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Take the spring and summer of 2009 as an example. The stock market crash in the autumn of 2008 was led mainly by financial stocks that had over-reached themselves during the credit boom of the early 2000s. As banks and other financial institutions were deeply unpopular at the time, momentum investors naturally rotated out of the sector. Unfortunately, the rising market, led by the same financial stocks, caught momentum investors on the hop, and returns for the strategy were meagre when compared with those for investors who followed value strategies in a rapidly rising market. Defenders of momentum point out that the last time this reversal happened was in 1932 and that the strategy has otherwise remained remarkably consistent.
Is volatility helpful?
It is also important to remember that you are dealing with peoples’ cognitive bias. Perceptions of volatility are a case in point. Economists at the University of Georgia discovered an interesting scenario where volatility can help the process of momentum. For instance, a small company will naturally have a more volatile share price than a large blue-chip firm. So, when it announces good news, it is often dismissed as part of the overall chatter around a stock, which causes the share price to underreact initially, but then to drift upwards as the news is eventually digested as positive.
A low volatility blue-chip, by contrast, needs news of a greater order of magnitude for investors to take notice – a big acquisition, for instance. The paradox is that, while this can generate momentum in the short term, it reverses rapidly as the share price performance reverts quickly towards the mean. Arguably, therefore, a measure of selectivity is needed to take full advantage of the momentum effect.
The efficient market hypothesis
The existence of momentum is, in many ways, a slap in the face to the idea that financial markets are inherently efficient at pricing risk. The dominant thesis over the past 40 years, or so, at least until the 2008 financial crash, was that the price of financial instruments is determined by all the available information in the market, and that investors will trade rationally on the back of that information. In other words, it is all in the price – to quote the lazier sort of stock market commentator.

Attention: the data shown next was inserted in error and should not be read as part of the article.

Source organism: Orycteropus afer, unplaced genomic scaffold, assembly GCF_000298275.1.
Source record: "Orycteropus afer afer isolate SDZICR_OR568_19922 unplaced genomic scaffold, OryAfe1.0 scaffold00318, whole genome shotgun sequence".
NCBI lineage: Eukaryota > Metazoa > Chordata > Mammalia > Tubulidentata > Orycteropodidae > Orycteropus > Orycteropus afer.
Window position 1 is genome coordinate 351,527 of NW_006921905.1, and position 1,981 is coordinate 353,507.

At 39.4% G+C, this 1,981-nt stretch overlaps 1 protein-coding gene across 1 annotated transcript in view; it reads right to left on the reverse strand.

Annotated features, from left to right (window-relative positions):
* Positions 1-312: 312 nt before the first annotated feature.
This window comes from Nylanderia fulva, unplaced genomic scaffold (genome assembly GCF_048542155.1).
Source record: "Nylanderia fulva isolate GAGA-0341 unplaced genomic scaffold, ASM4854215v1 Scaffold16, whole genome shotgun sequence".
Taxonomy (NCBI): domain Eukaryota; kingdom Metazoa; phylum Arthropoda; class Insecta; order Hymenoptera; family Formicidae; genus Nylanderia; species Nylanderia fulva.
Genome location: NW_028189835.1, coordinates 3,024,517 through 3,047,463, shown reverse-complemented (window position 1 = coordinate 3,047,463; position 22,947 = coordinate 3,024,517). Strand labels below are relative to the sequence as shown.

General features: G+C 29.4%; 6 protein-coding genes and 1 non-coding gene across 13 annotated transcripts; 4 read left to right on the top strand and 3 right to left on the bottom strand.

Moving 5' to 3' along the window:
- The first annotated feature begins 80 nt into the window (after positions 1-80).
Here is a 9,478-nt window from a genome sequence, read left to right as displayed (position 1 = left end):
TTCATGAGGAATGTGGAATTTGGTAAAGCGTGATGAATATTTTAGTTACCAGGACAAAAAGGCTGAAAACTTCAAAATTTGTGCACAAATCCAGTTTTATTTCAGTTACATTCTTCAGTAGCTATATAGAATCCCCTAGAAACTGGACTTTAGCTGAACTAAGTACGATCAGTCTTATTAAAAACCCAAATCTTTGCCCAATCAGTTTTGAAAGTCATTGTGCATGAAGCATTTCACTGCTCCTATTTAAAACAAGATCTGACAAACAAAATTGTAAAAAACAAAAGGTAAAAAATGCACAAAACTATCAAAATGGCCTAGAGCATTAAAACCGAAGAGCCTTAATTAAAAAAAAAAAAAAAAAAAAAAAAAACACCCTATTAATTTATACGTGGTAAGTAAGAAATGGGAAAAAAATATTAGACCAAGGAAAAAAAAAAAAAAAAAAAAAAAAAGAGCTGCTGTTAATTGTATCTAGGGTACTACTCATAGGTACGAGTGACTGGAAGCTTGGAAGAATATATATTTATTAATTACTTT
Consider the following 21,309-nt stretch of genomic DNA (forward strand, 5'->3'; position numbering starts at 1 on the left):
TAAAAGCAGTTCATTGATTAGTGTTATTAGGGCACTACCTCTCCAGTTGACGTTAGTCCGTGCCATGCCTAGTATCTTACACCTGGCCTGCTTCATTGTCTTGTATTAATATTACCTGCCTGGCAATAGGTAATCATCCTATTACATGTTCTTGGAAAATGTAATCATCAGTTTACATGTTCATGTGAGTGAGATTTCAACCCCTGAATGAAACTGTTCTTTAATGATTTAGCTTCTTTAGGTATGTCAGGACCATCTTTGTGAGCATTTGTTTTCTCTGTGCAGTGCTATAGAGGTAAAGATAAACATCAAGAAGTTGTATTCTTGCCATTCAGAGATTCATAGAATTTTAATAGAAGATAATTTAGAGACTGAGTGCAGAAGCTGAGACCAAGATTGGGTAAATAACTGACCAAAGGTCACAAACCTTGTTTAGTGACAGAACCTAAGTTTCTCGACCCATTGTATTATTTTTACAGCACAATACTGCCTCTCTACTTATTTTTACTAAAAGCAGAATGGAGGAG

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While the financial crash exposed the flawed assumptions behind the theory, the biggest problem is that it just does not take account of peoples’ collective behaviour. John Maynard Keynes is rightly celebrated as one of the greatest economists that Britain has ever produced, but he was also a pretty mean stock market operator – making, and losing, several fortunes along the way.
Keynes’ great insight as an investor was that the market is driven by “animal spirits” - the collective decisions of thousands of individuals - that together are more powerful than any single intervention. I think it is hard to come up with a better definition of momentum than that. You can read our in-depth analysis of Keynes’ contribution to investment theory and practice as part of this series.
These articles are provided for information purposes only. Occasionally, an opinion about whether to buy or sell a specific investment may be provided by third parties. The content is not intended to be a personal recommendation to buy or sell any financial instrument or product, or to adopt any investment strategy as it is not provided based on an assessment of your investing knowledge and experience, your financial situation or your investment objectives. The value of your investments, and the income derived from them, may go down as well as up. You may not get back all the money that you invest. The investments referred to in this article may not be suitable for all investors, and if in doubt, an investor should seek advice from a qualified investment adviser.